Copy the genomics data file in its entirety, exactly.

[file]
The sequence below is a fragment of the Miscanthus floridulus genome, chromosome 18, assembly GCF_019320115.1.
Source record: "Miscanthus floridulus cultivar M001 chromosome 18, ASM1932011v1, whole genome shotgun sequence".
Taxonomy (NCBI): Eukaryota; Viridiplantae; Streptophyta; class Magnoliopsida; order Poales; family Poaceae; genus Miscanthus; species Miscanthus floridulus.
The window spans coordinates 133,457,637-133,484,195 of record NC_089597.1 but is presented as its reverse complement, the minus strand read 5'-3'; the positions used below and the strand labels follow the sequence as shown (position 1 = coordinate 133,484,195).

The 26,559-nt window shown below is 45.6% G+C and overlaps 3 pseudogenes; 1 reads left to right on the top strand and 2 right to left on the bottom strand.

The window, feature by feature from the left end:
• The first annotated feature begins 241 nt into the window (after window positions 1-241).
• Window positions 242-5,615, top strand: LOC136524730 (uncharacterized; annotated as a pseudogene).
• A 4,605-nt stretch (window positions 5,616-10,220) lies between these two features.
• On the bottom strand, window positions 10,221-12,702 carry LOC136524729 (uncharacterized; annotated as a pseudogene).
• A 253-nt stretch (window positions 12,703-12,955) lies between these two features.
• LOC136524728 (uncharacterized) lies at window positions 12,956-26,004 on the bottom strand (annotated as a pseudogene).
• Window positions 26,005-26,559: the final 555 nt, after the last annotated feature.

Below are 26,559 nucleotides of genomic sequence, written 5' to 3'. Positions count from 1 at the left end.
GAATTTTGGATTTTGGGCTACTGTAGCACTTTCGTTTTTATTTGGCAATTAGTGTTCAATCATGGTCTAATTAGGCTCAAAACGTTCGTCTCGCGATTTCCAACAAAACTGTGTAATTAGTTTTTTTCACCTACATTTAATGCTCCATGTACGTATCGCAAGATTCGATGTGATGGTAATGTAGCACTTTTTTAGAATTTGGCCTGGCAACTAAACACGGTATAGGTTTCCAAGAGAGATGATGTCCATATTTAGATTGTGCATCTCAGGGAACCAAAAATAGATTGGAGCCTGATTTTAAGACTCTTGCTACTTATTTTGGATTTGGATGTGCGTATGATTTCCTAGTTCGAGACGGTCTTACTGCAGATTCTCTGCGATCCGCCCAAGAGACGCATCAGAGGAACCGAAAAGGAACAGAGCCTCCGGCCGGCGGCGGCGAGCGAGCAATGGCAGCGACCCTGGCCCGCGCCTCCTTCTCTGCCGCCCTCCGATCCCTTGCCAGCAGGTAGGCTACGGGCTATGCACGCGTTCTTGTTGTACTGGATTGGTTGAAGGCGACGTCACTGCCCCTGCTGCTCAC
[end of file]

The sequence below is a fragment of the Miscanthus floridulus genome, chromosome 18, assembly GCF_019320115.1.
Source record: "Miscanthus floridulus cultivar M001 chromosome 18, ASM1932011v1, whole genome shotgun sequence".
Taxonomy (NCBI): Eukaryota; Viridiplantae; Streptophyta; class Magnoliopsida; order Poales; family Poaceae; genus Miscanthus; species Miscanthus floridulus.
The window spans coordinates 133,457,637-133,484,195 of record NC_089597.1 but is presented as its reverse complement, the minus strand read 5'-3'; the positions used below and the strand labels follow the sequence as shown (position 1 = coordinate 133,484,195).

The 26,559-nt window shown below is 45.6% G+C and overlaps 3 pseudogenes; 1 reads left to right on the top strand and 2 right to left on the bottom strand.

The window, feature by feature from the left end:
• The first annotated feature begins 241 nt into the window (after window positions 1-241).
• Window positions 242-5,615, top strand: LOC136524730 (uncharacterized; annotated as a pseudogene).
• A 4,605-nt stretch (window positions 5,616-10,220) lies between these two features.
• On the bottom strand, window positions 10,221-12,702 carry LOC136524729 (uncharacterized; annotated as a pseudogene).
• A 253-nt stretch (window positions 12,703-12,955) lies between these two features.
• LOC136524728 (uncharacterized) lies at window positions 12,956-26,004 on the bottom strand (annotated as a pseudogene).
• Window positions 26,005-26,559: the final 555 nt, after the last annotated feature.

Below are 26,559 nucleotides of genomic sequence, written 5' to 3'. Positions count from 1 at the left end.
GAATTTTGGATTTTGGGCTACTGTAGCACTTTCGTTTTTATTTGGCAATTAGTGTTCAATCATGGTCTAATTAGGCTCAAAACGTTCGTCTCGCGATTTCCAACAAAACTGTGTAATTAGTTTTTTTCACCTACATTTAATGCTCCATGTACGTATCGCAAGATTCGATGTGATGGTAATGTAGCACTTTTTTAGAATTTGGCCTGGCAACTAAACACGGTATAGGTTTCCAAGAGAGATGATGTCCATATTTAGATTGTGCATCTCAGGGAACCAAAAATAGATTGGAGCCTGATTTTAAGACTCTTGCTACTTATTTTGGATTTGGATGTGCGTATGATTTCCTAGTTCGAGACGGTCTTACTGCAGATTCTCTGCGATCCGCCCAAGAGACGCATCAGAGGAACCGAAAAGGAACAGAGCCTCCGGCCGGCGGCGGCGAGCGAGCAATGGCAGCGACCCTGGCCCGCGCCTCCTTCTCTGCCGCCCTCCGATCCCTTGCCAGCAGGTAGGCTACGGGCTATGCACGCGTTCTTGTTGTACTGGATTGGTTGAAGGCGACGTCACTGCCCCTGCTGCTCAC